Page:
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Wednesday, February 9, 2011


P.T. Barnum said there’s a sucker born every minute. Today, money guru Sheila Conway gives some tips on how to outsmart all those Madison Avenue tricks employed by supermarkets that want you to spend, spend, spend. -- AP

Thanks, Anastasia. I’m sure it comes as no surprise to any of you that supermarkets have been stepping up their marketing campaigns over the last few years in an effort to get consumers to spend more than they need to each week. They do this by employing experts who use psychology as a marketing tool. A savvy consumer aware of the tricks they employ will not become one of P.T. Barnum’s suckers.

So here are some things to look for:

1. Ambience. Don’t be suckered in by the food court, books and magazines, coffee bars, and lovely décor. All of this creates a desire to browse. Make a list. Get in. Get out.

2. End caps. Many people think end caps (those sections at the end of each aisle) are for sales merchandise. Not necessarily. This is prime real estate. Manufacturers pay for it. Compare the unit price of the merchandise on the end cap to the unit prices of the merchandise on the aisles. Often the end cap products are more expensive.

3.  Unit pricing. Since I mentioned it above, let’s talk a little more about it. The giant size or sale product is not always the cheapest. Check the unit pricing on the little tags at the front of the shelves. Bigger does not always equate to cheaper.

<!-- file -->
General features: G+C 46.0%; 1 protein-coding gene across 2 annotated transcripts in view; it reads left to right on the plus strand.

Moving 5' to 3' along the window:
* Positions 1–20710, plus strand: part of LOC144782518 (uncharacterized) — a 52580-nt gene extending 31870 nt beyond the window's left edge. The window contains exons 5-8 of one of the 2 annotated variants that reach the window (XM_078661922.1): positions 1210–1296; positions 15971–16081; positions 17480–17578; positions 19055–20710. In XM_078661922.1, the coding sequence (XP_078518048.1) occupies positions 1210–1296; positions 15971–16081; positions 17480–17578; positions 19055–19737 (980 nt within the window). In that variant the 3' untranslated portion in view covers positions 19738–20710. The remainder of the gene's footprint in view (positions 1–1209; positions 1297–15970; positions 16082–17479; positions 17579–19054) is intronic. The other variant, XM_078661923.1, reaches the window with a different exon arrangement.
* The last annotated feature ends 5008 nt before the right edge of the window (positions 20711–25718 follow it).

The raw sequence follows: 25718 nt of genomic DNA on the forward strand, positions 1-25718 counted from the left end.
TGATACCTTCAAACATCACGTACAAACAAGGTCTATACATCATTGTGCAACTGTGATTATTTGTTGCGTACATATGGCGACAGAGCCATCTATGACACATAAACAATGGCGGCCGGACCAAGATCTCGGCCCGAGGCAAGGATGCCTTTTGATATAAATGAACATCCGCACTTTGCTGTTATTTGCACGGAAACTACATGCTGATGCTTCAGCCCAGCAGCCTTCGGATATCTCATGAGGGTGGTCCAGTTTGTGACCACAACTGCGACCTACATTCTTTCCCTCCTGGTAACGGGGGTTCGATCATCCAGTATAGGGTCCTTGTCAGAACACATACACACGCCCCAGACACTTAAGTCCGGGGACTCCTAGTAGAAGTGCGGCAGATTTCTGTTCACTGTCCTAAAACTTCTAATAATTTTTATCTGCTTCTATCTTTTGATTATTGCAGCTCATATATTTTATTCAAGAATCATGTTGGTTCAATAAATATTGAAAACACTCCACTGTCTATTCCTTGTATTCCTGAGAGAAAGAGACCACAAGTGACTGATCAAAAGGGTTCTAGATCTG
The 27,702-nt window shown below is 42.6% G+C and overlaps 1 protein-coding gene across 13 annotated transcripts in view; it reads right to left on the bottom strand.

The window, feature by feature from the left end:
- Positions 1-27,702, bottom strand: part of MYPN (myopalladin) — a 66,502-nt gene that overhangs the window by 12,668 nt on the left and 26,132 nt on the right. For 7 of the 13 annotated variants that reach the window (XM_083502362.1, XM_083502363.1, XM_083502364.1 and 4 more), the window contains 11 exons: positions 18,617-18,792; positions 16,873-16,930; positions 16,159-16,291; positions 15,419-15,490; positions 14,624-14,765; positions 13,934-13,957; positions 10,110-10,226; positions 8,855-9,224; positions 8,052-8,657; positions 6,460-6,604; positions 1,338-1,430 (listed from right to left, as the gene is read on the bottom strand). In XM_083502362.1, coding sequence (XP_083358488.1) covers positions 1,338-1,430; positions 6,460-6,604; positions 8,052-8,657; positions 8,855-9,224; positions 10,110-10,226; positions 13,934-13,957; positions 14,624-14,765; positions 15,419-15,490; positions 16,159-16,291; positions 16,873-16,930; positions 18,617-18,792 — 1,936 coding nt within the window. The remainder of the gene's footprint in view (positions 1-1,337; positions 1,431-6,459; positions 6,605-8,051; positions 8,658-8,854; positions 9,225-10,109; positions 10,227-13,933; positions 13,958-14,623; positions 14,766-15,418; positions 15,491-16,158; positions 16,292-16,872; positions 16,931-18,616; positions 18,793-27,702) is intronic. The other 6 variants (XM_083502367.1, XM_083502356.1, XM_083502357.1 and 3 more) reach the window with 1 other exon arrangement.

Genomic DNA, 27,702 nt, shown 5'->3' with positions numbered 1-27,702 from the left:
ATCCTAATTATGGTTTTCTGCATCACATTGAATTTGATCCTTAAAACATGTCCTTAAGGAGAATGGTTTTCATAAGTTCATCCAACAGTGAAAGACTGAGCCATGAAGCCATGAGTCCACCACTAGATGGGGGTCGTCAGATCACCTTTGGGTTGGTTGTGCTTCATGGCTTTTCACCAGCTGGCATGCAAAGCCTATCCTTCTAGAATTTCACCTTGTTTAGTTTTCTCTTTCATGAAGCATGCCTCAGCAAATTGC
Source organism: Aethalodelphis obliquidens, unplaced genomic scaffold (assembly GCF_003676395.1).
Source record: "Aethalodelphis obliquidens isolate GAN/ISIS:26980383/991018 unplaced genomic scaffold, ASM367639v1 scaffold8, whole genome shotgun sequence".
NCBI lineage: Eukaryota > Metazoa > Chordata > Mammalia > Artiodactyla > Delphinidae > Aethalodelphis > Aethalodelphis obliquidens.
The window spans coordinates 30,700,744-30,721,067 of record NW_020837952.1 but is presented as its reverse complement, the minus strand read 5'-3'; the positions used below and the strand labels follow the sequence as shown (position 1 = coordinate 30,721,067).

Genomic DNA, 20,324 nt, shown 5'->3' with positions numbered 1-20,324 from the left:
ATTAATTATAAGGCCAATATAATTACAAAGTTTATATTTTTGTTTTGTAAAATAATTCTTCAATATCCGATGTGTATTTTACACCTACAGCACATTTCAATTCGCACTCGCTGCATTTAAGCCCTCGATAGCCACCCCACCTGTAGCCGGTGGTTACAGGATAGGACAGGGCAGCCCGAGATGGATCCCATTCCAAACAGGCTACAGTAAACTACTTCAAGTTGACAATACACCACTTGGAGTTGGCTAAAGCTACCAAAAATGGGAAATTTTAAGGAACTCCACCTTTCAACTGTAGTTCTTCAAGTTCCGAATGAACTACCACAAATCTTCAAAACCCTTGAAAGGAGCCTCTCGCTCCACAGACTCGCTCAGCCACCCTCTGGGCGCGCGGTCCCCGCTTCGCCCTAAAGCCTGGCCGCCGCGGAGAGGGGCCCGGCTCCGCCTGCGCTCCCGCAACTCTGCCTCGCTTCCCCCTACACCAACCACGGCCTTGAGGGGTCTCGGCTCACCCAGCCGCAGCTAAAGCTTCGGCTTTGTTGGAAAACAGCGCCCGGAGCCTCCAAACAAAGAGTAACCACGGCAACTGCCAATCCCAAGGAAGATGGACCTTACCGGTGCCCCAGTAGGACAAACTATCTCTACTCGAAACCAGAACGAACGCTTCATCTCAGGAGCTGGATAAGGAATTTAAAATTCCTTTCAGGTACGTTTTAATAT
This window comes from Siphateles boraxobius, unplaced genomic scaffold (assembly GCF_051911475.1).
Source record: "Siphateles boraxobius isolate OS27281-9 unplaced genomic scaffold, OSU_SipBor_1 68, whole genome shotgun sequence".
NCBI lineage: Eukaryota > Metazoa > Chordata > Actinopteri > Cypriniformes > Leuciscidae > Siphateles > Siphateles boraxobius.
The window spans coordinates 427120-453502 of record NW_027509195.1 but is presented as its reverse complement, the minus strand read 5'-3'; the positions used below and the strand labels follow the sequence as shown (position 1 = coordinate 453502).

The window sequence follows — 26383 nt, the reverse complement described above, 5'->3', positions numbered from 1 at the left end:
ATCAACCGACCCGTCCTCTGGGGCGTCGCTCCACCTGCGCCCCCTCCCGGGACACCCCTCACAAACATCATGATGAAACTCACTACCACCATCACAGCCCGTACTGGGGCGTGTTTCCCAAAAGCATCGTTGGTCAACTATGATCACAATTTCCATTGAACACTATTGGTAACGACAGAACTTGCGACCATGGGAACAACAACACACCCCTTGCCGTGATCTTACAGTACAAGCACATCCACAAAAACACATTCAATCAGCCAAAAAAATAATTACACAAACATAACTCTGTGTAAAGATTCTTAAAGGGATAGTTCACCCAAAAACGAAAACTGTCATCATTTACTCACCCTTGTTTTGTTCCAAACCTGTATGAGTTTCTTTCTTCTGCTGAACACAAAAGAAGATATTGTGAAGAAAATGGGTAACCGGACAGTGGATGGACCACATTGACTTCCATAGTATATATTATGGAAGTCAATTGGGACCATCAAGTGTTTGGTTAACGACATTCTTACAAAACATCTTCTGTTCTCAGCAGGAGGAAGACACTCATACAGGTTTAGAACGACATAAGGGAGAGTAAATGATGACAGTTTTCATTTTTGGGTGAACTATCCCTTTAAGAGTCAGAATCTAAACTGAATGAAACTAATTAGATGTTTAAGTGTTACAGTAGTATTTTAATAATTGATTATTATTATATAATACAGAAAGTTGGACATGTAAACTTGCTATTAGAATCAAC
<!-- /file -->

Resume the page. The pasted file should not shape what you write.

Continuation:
4.  Look up. Look down. We’re programmed to zoom in on the products at eye level. Again, this is prime retail real estate. Check out the brands on the upper and lower shelves. You might save money by reaching higher or stooping.

5. Un-sales flyers. Check out those weekly flyers. Read the fine print. Not everything publicized in the flyer is necessarily on sale. Manufacturers pay for this space as well.

Great tips, Sheila! I’m sure our readers will become more savvy supermarket shoppers thanks to these tips.  Our Book Club Friday guest author has a very crafty giveaway this week. Post a comment to be entered in the drawing. -- AP 

1 comment:

petite said...

Thanks for these great pointers. I am careful and watch for what I need and don't get enticed. rojosho(at)hotmail(dot)com